Methodism, also called the Methodist movement, is a group of historically related denominations of ProtestantChristianity whose origins, doctrine and practice derive from the life and teachings of John Wesley. George Whitefield and John's brother Charles Wesley were also significant early leaders in the movement. They were named Methodists for "the methodical way in which they carried out their Christian faith". Methodism originated as a revival movement within the 18th-century Church of England and became a separate denomination after Wesley's death. The movement spread throughout the British Empire, the United States, and beyond because of vigorous missionary work, today claiming approximately 80 million adherents worldwide.
The 1,200-member church, currently pastored by Rev. Roderick Miller, has a number of community outreach programs, including an accredited child care center and a Boy Scout troop, and actively supports a home for unwed mothers, overseas missions, and Habitat for Humanity projects. The congregation worships in a 1,000-seat sanctuary built in 1958. The large building's prominent spire is a landmark visible for miles from the nearby Baltimore Beltway (Interstate 695). Towson United Methodist Church is located on Hampton Lane at interchange #27B of the Baltimore Beltway and Dulaney Valley Road (Md. Route 146), one-half mile (one km) west of Hampton National Historic Site.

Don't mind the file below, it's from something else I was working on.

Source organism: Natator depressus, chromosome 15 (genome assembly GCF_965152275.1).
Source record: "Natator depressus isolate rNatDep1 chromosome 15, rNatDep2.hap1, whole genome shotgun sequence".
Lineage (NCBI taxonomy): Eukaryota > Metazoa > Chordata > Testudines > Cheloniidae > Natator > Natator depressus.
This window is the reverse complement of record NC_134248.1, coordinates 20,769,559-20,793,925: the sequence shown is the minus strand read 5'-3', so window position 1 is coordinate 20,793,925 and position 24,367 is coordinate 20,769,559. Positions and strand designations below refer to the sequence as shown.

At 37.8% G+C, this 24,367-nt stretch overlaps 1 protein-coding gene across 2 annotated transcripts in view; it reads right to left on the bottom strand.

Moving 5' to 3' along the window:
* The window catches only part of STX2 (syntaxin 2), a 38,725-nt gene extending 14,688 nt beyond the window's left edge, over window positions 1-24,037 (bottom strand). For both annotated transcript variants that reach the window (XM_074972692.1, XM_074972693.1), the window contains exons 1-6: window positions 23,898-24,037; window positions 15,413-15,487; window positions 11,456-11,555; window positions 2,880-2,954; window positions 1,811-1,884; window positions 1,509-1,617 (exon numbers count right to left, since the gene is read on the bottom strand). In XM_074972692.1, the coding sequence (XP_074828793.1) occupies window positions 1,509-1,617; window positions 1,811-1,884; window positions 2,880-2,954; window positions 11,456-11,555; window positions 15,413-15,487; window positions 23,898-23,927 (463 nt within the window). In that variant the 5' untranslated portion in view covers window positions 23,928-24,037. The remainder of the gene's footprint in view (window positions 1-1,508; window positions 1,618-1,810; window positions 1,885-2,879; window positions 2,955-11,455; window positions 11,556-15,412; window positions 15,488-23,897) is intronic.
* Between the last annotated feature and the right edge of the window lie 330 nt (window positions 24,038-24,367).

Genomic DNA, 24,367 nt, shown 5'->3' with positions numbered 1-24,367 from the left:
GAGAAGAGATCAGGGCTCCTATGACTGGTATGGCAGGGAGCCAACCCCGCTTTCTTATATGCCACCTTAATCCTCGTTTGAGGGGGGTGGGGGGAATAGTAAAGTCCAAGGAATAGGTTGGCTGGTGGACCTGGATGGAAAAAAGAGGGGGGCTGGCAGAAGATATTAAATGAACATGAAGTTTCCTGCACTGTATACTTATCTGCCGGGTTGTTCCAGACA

John Wesley (28 June [O.S. 17 June] 1703 – 2 March 1791) was an Anglican cleric and theologian, and is largely credited with founding the Methodist movement. He helped to organize and form Methodist societies throughout Britain and Ireland, small groups that developed intensive, personal accountability and religious instruction among members.
Under Wesley's direction, Methodists became leaders in many social justice issues of the day, including prison reform and abolitionism movements. Wesley's contribution as a theologian was to propose a system of opposing theological stances. His greatest theological achievement was his promotion of what he termed "Christian perfection" or holiness of heart and life. Wesley insisted that in this life, the Christian could come to a state where the love of God, or perfect love, reigned supreme in one's heart. His evangelical theology, especially his understanding of Christian perfection, was firmly grounded in his sacramental theology. He continually insisted on the general use of the means of grace (prayer, Scripture, meditation, Holy Communion, etc.) as the means by which God transforms the believer.
Today, Wesley's influence as a teacher persists. He continues to be the primary theological interpreter for Methodists the world over. Wesley's call to personal and social holiness continues to challenge Christians who attempt to discern what it means to participate in the Kingdom of God.